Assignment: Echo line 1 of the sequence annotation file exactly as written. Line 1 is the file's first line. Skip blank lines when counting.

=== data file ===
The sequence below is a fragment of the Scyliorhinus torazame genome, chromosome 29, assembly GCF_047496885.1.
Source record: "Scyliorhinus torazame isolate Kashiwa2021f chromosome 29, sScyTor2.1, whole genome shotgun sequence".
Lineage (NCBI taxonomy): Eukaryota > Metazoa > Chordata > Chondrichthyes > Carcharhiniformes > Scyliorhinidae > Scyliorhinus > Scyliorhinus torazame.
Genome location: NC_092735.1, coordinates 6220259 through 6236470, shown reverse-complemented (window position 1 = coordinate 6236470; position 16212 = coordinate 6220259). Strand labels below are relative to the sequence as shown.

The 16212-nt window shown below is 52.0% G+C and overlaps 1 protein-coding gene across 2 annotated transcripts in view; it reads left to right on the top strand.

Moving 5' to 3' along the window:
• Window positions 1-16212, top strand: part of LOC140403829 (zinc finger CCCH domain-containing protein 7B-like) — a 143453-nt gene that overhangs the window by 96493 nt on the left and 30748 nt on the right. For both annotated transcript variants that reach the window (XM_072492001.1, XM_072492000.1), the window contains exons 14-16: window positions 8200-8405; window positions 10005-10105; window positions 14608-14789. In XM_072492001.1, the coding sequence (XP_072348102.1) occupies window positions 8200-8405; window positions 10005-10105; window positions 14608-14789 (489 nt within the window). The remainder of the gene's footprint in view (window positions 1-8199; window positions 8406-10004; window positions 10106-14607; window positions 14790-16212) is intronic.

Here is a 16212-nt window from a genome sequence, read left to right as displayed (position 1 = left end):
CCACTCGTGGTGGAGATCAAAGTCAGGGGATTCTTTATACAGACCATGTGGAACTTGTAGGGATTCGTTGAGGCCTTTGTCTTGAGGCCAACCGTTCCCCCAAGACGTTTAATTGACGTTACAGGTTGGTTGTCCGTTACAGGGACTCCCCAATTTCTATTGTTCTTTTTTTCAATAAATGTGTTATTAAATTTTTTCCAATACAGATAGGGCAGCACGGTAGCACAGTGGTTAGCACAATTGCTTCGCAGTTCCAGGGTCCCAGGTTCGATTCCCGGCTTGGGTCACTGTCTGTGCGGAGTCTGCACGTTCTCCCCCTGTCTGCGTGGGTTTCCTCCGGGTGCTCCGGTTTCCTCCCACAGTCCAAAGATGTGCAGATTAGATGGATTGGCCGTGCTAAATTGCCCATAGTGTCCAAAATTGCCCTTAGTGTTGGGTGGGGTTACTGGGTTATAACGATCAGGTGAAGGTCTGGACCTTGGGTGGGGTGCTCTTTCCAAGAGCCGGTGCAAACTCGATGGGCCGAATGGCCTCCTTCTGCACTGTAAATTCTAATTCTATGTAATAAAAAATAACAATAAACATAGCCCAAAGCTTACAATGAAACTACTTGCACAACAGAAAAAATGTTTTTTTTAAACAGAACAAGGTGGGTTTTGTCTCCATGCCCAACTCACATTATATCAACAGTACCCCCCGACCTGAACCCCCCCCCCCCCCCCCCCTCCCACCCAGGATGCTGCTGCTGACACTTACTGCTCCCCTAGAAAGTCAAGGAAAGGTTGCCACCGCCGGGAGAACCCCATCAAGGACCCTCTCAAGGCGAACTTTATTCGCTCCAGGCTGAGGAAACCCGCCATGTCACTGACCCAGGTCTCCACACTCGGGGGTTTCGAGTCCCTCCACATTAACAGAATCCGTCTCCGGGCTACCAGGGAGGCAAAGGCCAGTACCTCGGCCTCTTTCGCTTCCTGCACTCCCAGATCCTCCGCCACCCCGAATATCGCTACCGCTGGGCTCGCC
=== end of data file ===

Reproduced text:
The sequence below is a fragment of the Scyliorhinus torazame genome, chromosome 29, assembly GCF_047496885.1.